Texas African American History Memorial


A new monument has been unveiled on the Texas State Capitol Grounds: the Texas African American History Memorial. Created by sculptor Ed Dwight, the monument portrays the history and experience of the African-American community in our state. It is installed on the southwest lawn near Congress Avenue and 11th Street.


The story of African descendants in Texas is told chronologically on the front side. Estevanico, a slave from Morocco, is thought to be the first person from Africa to walk on Texas soil. He arrived with a Spanish group that was shipwrecked near Galveston in 1528. More Africans—mostly enslaved—arrived in Texas over the next 300 years. I was surprised to learn that slavery increased quite dramatically after the Texas became independent from Mexico. The slave population was about 5,000 in 1836, but rose to over 180,000 by 1860.


Emancipation is the focal point of the memorial. After the Civil War ended, federal troops arrived in Galveston to occupy the state on June 18, 1865. The next day, their commander issued General Order Number 3 to enforce Lincoln’s Emancipation Proclamation in Texas. June 19th (“Juneteenth“) is celebrated as a Texas state holiday.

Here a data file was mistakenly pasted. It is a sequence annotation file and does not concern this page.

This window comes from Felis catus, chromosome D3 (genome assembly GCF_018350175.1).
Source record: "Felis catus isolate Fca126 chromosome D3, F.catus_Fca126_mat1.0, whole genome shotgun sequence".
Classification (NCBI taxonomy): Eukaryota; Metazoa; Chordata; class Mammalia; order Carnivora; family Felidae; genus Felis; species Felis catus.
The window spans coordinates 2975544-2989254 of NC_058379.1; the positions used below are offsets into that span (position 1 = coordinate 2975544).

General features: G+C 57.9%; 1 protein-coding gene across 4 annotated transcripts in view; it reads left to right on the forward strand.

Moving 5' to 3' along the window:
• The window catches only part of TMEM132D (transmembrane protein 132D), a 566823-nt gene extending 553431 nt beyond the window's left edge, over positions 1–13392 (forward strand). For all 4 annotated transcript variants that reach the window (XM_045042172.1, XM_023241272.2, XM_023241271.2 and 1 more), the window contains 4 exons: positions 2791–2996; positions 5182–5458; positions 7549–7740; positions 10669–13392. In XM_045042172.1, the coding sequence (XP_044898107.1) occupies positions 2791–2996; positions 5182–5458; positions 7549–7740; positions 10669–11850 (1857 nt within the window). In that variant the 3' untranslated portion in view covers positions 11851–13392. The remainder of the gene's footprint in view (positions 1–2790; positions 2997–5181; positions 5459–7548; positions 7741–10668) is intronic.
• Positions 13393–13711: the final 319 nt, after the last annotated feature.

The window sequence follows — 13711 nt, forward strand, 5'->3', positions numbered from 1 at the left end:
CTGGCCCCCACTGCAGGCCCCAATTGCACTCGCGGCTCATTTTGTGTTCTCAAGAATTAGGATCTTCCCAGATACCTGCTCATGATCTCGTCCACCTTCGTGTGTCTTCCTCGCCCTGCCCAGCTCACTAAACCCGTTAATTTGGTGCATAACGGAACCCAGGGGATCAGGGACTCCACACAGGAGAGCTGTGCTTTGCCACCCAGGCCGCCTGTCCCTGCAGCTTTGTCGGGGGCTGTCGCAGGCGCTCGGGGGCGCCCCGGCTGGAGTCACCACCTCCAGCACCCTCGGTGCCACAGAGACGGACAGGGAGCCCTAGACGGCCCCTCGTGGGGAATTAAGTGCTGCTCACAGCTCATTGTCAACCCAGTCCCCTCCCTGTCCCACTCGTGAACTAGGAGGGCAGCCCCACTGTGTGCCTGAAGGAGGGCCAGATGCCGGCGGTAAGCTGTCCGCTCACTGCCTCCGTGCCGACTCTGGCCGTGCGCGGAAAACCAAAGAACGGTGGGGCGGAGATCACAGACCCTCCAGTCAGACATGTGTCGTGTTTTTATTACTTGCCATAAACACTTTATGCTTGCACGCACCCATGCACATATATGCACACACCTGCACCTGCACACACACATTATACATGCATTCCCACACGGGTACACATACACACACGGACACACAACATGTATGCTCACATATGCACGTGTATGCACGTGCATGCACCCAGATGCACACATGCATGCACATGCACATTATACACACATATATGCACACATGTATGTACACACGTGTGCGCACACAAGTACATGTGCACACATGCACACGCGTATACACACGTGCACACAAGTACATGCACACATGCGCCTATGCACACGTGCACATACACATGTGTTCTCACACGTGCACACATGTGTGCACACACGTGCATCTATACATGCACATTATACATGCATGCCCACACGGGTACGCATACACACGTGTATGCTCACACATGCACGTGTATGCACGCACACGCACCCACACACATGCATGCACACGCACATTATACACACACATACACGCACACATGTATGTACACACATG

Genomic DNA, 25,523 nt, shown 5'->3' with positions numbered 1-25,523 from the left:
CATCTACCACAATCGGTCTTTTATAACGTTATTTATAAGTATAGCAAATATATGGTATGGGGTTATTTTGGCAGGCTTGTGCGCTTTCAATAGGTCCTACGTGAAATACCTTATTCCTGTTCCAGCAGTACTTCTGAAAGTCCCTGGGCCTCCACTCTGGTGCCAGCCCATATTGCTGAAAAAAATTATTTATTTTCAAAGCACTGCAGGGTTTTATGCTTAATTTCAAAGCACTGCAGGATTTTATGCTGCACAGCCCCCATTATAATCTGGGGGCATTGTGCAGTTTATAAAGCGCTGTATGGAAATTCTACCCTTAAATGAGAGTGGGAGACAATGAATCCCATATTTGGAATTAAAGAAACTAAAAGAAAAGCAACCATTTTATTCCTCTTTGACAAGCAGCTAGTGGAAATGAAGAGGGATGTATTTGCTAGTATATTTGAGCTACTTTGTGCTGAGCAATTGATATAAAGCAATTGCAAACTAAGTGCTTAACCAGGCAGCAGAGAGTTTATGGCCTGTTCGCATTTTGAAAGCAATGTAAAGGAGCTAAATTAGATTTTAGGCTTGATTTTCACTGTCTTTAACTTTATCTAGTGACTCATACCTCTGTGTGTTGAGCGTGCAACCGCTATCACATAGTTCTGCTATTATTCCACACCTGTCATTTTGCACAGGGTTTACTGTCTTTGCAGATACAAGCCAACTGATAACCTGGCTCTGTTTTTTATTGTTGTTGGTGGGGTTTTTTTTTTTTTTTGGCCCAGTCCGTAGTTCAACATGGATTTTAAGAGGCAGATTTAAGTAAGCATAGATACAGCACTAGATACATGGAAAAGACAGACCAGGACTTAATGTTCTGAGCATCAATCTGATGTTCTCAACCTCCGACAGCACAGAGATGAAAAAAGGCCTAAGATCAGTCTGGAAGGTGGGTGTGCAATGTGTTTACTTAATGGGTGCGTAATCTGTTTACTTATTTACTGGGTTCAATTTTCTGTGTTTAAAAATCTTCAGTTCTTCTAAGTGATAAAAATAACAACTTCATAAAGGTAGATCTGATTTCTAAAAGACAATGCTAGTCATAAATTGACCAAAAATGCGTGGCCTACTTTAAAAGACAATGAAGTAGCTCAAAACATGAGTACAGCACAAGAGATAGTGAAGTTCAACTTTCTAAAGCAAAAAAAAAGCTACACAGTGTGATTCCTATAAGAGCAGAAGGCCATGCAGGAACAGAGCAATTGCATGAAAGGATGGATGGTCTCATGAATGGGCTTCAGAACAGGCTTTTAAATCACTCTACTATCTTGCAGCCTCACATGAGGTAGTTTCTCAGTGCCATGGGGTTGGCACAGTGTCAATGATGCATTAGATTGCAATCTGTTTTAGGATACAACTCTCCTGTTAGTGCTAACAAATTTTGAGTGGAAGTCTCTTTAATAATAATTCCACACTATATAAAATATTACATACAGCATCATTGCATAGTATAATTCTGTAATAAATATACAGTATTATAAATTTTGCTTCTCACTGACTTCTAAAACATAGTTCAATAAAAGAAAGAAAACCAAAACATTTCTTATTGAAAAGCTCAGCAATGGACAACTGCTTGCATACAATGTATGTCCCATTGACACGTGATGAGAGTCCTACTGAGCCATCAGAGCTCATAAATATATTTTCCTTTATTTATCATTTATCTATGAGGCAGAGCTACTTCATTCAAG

The front right side of the memorial traces African-American history through Reconstruction through the present day. Convict laborers, mostly African-American, were used to build the current Capitol building. Famous Texans of the 20th-century are featured, including Scott Joplin, Jack Johnson, Bessie Coleman, and Barbara Jordan.


The back side of the memorial seemed less cohesive than the front. Two African-American heroes of the Texas Revolution, Hendrick Arnold and Samuel McCulloch, Jr., are honored with life-size statues.


On the left, red, white, and blue flags mark the creation of the Republic of Texas (1836) and the State of Texas (1845).

Cotton, cattle, and oil wells are depicted on the right back, along with the explanation that economic progress in Texas was “often at the expense of African-Americans who rarely reaped the benefits of such growth.”

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